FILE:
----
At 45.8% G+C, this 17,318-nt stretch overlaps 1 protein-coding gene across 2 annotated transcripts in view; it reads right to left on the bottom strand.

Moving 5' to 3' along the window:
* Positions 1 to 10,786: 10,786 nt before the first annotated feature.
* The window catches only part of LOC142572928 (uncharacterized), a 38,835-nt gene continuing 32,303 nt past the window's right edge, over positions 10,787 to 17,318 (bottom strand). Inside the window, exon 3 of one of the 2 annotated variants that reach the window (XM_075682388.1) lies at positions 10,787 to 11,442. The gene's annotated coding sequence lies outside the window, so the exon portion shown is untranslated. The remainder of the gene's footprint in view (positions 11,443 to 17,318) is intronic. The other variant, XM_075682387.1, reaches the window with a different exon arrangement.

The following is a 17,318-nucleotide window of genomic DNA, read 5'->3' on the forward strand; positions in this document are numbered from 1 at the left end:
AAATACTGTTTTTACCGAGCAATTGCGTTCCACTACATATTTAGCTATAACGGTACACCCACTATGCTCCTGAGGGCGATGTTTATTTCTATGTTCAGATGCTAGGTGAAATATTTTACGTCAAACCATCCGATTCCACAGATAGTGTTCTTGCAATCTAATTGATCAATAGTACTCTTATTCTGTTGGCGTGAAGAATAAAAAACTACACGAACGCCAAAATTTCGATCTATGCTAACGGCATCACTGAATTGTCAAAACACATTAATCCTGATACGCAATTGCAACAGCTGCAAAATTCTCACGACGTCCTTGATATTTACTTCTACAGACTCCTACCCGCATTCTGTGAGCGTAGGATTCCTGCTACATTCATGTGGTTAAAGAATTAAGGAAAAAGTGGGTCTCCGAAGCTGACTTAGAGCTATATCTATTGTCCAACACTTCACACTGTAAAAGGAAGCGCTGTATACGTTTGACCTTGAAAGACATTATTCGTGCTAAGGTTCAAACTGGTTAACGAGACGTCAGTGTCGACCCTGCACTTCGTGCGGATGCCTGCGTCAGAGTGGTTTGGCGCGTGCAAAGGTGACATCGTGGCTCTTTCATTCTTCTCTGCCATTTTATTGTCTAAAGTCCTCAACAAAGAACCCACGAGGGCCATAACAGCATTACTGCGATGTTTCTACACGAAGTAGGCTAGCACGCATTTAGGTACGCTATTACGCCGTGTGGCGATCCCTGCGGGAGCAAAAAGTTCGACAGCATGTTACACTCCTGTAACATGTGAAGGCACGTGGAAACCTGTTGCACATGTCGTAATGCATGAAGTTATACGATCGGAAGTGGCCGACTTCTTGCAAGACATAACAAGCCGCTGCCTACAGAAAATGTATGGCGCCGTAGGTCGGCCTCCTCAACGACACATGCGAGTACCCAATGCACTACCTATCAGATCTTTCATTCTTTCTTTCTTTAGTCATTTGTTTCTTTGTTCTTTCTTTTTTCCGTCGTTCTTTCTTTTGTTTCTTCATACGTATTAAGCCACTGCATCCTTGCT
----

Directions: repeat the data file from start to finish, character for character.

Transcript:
At 45.8% G+C, this 17,318-nt stretch overlaps 1 protein-coding gene across 2 annotated transcripts in view; it reads right to left on the bottom strand.

Moving 5' to 3' along the window:
* Positions 1 to 10,786: 10,786 nt before the first annotated feature.
* The window catches only part of LOC142572928 (uncharacterized), a 38,835-nt gene continuing 32,303 nt past the window's right edge, over positions 10,787 to 17,318 (bottom strand). Inside the window, exon 3 of one of the 2 annotated variants that reach the window (XM_075682388.1) lies at positions 10,787 to 11,442. The gene's annotated coding sequence lies outside the window, so the exon portion shown is untranslated. The remainder of the gene's footprint in view (positions 11,443 to 17,318) is intronic. The other variant, XM_075682387.1, reaches the window with a different exon arrangement.

The following is a 17,318-nucleotide window of genomic DNA, read 5'->3' on the forward strand; positions in this document are numbered from 1 at the left end:
AAATACTGTTTTTACCGAGCAATTGCGTTCCACTACATATTTAGCTATAACGGTACACCCACTATGCTCCTGAGGGCGATGTTTATTTCTATGTTCAGATGCTAGGTGAAATATTTTACGTCAAACCATCCGATTCCACAGATAGTGTTCTTGCAATCTAATTGATCAATAGTACTCTTATTCTGTTGGCGTGAAGAATAAAAAACTACACGAACGCCAAAATTTCGATCTATGCTAACGGCATCACTGAATTGTCAAAACACATTAATCCTGATACGCAATTGCAACAGCTGCAAAATTCTCACGACGTCCTTGATATTTACTTCTACAGACTCCTACCCGCATTCTGTGAGCGTAGGATTCCTGCTACATTCATGTGGTTAAAGAATTAAGGAAAAAGTGGGTCTCCGAAGCTGACTTAGAGCTATATCTATTGTCCAACACTTCACACTGTAAAAGGAAGCGCTGTATACGTTTGACCTTGAAAGACATTATTCGTGCTAAGGTTCAAACTGGTTAACGAGACGTCAGTGTCGACCCTGCACTTCGTGCGGATGCCTGCGTCAGAGTGGTTTGGCGCGTGCAAAGGTGACATCGTGGCTCTTTCATTCTTCTCTGCCATTTTATTGTCTAAAGTCCTCAACAAAGAACCCACGAGGGCCATAACAGCATTACTGCGATGTTTCTACACGAAGTAGGCTAGCACGCATTTAGGTACGCTATTACGCCGTGTGGCGATCCCTGCGGGAGCAAAAAGTTCGACAGCATGTTACACTCCTGTAACATGTGAAGGCACGTGGAAACCTGTTGCACATGTCGTAATGCATGAAGTTATACGATCGGAAGTGGCCGACTTCTTGCAAGACATAACAAGCCGCTGCCTACAGAAAATGTATGGCGCCGTAGGTCGGCCTCCTCAACGACACATGCGAGTACCCAATGCACTACCTATCAGATCTTTCATTCTTTCTTTCTTTAGTCATTTGTTTCTTTGTTCTTTCTTTTTTCCGTCGTTCTTTCTTTTGTTTCTTCATACGTATTAAGCCACTGCATCCTTGCT